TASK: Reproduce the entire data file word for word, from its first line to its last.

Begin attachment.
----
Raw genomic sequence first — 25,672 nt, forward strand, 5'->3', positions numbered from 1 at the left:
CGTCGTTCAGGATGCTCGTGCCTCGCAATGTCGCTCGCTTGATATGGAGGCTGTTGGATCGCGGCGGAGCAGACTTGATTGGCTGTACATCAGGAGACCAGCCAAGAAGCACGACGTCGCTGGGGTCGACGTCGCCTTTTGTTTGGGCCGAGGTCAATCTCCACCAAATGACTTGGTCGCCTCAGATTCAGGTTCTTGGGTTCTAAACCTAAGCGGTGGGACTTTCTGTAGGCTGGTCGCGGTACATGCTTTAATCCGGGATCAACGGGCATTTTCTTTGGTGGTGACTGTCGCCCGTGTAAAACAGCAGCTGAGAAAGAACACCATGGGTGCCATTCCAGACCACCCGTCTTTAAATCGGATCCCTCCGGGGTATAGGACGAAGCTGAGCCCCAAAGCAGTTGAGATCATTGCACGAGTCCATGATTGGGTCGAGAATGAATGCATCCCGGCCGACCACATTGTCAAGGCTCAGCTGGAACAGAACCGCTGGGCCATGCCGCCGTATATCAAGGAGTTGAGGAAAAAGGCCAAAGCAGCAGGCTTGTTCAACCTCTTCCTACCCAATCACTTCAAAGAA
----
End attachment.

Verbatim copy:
Raw genomic sequence first — 25,672 nt, forward strand, 5'->3', positions numbered from 1 at the left:
CGTCGTTCAGGATGCTCGTGCCTCGCAATGTCGCTCGCTTGATATGGAGGCTGTTGGATCGCGGCGGAGCAGACTTGATTGGCTGTACATCAGGAGACCAGCCAAGAAGCACGACGTCGCTGGGGTCGACGTCGCCTTTTGTTTGGGCCGAGGTCAATCTCCACCAAATGACTTGGTCGCCTCAGATTCAGGTTCTTGGGTTCTAAACCTAAGCGGTGGGACTTTCTGTAGGCTGGTCGCGGTACATGCTTTAATCCGGGATCAACGGGCATTTTCTTTGGTGGTGACTGTCGCCCGTGTAAAACAGCAGCTGAGAAAGAACACCATGGGTGCCATTCCAGACCACCCGTCTTTAAATCGGATCCCTCCGGGGTATAGGACGAAGCTGAGCCCCAAAGCAGTTGAGATCATTGCACGAGTCCATGATTGGGTCGAGAATGAATGCATCCCGGCCGACCACATTGTCAAGGCTCAGCTGGAACAGAACCGCTGGGCCATGCCGCCGTATATCAAGGAGTTGAGGAAAAAGGCCAAAGCAGCAGGCTTGTTCAACCTCTTCCTACCCAATCACTTCAAAGAA